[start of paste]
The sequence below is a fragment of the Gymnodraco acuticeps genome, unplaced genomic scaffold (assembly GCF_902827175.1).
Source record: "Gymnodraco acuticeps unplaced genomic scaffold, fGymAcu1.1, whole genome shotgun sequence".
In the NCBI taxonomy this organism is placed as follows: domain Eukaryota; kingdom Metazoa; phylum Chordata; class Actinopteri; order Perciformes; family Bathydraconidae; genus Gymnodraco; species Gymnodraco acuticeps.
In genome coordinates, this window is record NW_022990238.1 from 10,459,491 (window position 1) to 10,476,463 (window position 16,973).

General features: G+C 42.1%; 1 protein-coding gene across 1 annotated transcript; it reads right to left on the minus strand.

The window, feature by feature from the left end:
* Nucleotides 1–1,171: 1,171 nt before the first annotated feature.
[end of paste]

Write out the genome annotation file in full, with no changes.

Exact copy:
The sequence below is a fragment of the Gymnodraco acuticeps genome, unplaced genomic scaffold (assembly GCF_902827175.1).
Source record: "Gymnodraco acuticeps unplaced genomic scaffold, fGymAcu1.1, whole genome shotgun sequence".
In the NCBI taxonomy this organism is placed as follows: domain Eukaryota; kingdom Metazoa; phylum Chordata; class Actinopteri; order Perciformes; family Bathydraconidae; genus Gymnodraco; species Gymnodraco acuticeps.
In genome coordinates, this window is record NW_022990238.1 from 10,459,491 (window position 1) to 10,476,463 (window position 16,973).

General features: G+C 42.1%; 1 protein-coding gene across 1 annotated transcript; it reads right to left on the minus strand.

The window, feature by feature from the left end:
* Nucleotides 1–1,171: 1,171 nt before the first annotated feature.